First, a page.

When you use All-Metal mode, you should ground balance the machine first. The procedure is very simple. All you do is lower your coil straight down from about 10" to 1" above ground. If the sound increases, lower the ground balance by turning the knob counterclockwise. If it increases, turn it clockwise. There is no need to reune, just repeat this operation until there is no change in tone. The only trick is finding an area free of iron to ground balance on; however, this only takes a minute or less. The other modes are preset and require no ground balancing. All-Metal gives a little extra depth, a more accurate reading, and requires no motion, which helps with pinpointing. Again, the meter will work in All-Metal and show what the likely target is, thus allowing you to leave the iron and pick up all the other targets. This, too, has its uses, as when you are trying to find a new site in a wooded area, or are looking for those ultra-deep targets in a worked-out site. Sometimes the meter will give a response even when there is no sound indicating such targets. In the Discriminate mode, there is a red "Boost" area on the sensitivity control that goes beyond 10. In areas of low mineralization, I have found that I can go full Boost, which means higher gain and greater depth. Also, I have encountered no instability except around some type of electrical interference.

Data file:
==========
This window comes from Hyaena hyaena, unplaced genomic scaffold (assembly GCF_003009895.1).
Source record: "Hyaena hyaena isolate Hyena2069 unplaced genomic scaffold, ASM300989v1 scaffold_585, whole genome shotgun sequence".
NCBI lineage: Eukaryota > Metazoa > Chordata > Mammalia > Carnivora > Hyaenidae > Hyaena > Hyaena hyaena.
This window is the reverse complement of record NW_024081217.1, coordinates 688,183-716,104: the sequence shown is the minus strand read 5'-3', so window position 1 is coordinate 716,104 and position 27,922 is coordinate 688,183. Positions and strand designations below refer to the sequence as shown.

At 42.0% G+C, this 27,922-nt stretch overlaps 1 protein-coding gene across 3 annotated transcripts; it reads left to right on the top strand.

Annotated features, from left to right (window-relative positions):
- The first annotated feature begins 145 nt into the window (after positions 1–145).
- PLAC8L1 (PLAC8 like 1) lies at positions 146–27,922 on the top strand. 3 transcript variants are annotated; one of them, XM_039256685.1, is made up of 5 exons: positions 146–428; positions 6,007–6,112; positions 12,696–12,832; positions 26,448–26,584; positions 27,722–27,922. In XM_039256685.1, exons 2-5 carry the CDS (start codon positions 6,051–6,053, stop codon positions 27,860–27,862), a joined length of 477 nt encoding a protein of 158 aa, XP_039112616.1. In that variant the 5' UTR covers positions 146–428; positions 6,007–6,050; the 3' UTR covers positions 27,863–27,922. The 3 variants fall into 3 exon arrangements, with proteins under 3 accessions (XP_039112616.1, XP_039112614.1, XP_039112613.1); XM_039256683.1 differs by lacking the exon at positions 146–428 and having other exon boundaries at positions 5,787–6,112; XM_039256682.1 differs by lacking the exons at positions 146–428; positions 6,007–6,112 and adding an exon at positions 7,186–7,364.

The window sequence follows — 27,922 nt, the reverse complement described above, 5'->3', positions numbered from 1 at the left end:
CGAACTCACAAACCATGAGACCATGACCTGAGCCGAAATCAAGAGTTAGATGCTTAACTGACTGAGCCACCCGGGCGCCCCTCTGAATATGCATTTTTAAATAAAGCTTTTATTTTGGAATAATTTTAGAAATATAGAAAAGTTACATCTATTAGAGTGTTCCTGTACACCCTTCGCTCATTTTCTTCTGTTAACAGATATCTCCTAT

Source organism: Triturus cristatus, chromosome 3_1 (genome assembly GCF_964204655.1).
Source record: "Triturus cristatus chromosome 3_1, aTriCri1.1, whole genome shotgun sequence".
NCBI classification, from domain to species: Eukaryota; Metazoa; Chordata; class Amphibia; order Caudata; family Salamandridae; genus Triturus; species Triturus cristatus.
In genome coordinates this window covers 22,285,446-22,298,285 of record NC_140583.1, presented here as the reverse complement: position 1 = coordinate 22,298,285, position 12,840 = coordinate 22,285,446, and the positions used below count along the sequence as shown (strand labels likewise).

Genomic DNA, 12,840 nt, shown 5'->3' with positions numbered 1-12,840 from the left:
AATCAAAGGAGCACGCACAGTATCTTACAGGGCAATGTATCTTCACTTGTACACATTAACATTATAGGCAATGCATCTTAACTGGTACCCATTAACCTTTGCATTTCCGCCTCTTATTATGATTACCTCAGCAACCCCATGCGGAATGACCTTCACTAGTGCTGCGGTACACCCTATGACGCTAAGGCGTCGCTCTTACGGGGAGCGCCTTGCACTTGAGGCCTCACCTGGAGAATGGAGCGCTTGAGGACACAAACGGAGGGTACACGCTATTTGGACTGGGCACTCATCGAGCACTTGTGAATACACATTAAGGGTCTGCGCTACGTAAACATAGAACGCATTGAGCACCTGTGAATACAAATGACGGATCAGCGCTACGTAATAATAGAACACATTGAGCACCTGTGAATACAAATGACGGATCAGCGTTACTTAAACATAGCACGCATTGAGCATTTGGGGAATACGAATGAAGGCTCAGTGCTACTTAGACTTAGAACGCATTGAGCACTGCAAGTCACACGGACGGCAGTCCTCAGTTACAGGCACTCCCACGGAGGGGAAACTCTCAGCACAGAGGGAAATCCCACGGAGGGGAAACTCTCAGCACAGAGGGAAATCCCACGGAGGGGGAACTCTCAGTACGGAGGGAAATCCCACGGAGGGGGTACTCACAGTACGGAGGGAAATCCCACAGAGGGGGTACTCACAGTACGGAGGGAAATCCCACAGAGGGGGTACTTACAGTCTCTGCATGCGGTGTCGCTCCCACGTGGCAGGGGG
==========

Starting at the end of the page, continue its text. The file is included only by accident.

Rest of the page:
Enough basic information. The next thing I did at home was to gather a wide variety of test targets such as artifacts and coins. I air tested these and had my wife, Sue, write down the readings from about 6". I have included the results along with this field test. I must note that there is some variation due to different soils, humidity of the soil, the orientation of the item and its mass and distance from the coil. A good idea is to learn the likely response from distinct groupings. For example, the civil war Minie ball is around 70; a 2 cm lead shot, 75. This will give you an idea of what to expect, especially if that is a likely target in your area. In contrast, a zinc cent is 77, so if you use the wide notch setting to miss that pull-tab or zinc cent you may also miss the Minie ball, or a Spanish 1/2 real, which reads 75.

Always remember that there is overlap in readings from coins and various relics. Most U.S. or larger foreign coins, as well as thick copper/brass, tend to read higher. Most .22 shells read about 7-9; foil and small aluminum reads very low, around 2-7; shot gun shell readings may be anywhere from 18 to 43 depending on the make and size of the shell, as well as orientation. Shot at 2 cm is 75, 1cm is 41, and 1/2 cm is 22. This machine is so sensitive that I actually picked up a positive signal at 2-3" on a #8 shot, 1mm the Gereral Service eagle read in the 55 range. A thin gold ring was 6-12 and a 2 cm brass flat button was 64; however sideways it was 30 to 50, depending on the angle, thus reflecting potential variations in readings - another good reason to Cortez with finds. Finds made by Nathan Spalding dig if it sounds good or is other than iron. Now let's take a look at what this machine can do in the field.